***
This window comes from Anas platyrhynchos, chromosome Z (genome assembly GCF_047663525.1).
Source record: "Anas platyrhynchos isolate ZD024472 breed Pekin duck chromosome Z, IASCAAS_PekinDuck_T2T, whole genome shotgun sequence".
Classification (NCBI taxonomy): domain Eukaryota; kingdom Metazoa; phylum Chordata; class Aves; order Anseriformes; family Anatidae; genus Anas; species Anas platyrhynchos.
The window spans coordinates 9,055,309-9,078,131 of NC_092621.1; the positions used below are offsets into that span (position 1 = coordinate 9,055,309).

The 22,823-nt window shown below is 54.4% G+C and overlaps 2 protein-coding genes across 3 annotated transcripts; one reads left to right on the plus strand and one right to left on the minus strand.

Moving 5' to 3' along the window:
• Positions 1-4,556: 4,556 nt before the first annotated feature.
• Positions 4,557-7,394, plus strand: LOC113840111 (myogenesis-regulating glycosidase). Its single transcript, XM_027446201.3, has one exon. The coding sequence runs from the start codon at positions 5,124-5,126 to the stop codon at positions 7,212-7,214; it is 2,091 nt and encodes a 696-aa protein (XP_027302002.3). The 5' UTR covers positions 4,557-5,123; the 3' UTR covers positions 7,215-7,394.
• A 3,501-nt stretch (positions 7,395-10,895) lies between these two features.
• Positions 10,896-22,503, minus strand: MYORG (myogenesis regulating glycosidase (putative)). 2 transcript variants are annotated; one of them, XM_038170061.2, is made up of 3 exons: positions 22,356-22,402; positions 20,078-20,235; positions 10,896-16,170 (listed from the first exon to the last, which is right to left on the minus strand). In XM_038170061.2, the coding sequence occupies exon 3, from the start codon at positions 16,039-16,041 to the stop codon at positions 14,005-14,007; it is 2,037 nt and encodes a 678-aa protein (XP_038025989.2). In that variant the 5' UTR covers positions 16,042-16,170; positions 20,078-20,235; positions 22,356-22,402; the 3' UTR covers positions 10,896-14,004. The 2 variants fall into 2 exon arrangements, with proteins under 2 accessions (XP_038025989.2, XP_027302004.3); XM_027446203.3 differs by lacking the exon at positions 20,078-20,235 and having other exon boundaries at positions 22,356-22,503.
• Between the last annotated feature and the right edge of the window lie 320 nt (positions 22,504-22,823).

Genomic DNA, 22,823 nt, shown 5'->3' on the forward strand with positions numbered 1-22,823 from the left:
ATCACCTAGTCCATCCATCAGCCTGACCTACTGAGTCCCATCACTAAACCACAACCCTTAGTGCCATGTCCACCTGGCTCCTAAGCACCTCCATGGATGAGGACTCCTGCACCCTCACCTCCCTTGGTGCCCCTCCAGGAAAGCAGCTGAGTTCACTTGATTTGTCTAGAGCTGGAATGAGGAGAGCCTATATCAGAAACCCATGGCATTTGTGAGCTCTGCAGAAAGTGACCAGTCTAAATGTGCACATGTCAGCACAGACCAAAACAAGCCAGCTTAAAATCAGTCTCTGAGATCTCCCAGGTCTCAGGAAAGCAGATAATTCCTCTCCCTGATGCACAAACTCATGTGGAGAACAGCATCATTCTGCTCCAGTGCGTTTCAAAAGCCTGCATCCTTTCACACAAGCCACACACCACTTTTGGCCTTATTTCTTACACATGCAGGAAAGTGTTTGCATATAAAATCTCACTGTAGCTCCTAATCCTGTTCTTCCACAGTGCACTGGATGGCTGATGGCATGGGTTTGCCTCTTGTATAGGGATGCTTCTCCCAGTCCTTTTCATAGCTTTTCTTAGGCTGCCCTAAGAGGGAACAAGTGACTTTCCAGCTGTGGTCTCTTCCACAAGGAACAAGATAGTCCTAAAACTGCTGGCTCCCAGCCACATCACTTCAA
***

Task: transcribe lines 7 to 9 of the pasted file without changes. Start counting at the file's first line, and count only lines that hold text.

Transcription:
• Positions 1-4,556: 4,556 nt before the first annotated feature.
• Positions 4,557-7,394, plus strand: LOC113840111 (myogenesis-regulating glycosidase). Its single transcript, XM_027446201.3, has one exon. The coding sequence runs from the start codon at positions 5,124-5,126 to the stop codon at positions 7,212-7,214; it is 2,091 nt and encodes a 696-aa protein (XP_027302002.3). The 5' UTR covers positions 4,557-5,123; the 3' UTR covers positions 7,215-7,394.
• A 3,501-nt stretch (positions 7,395-10,895) lies between these two features.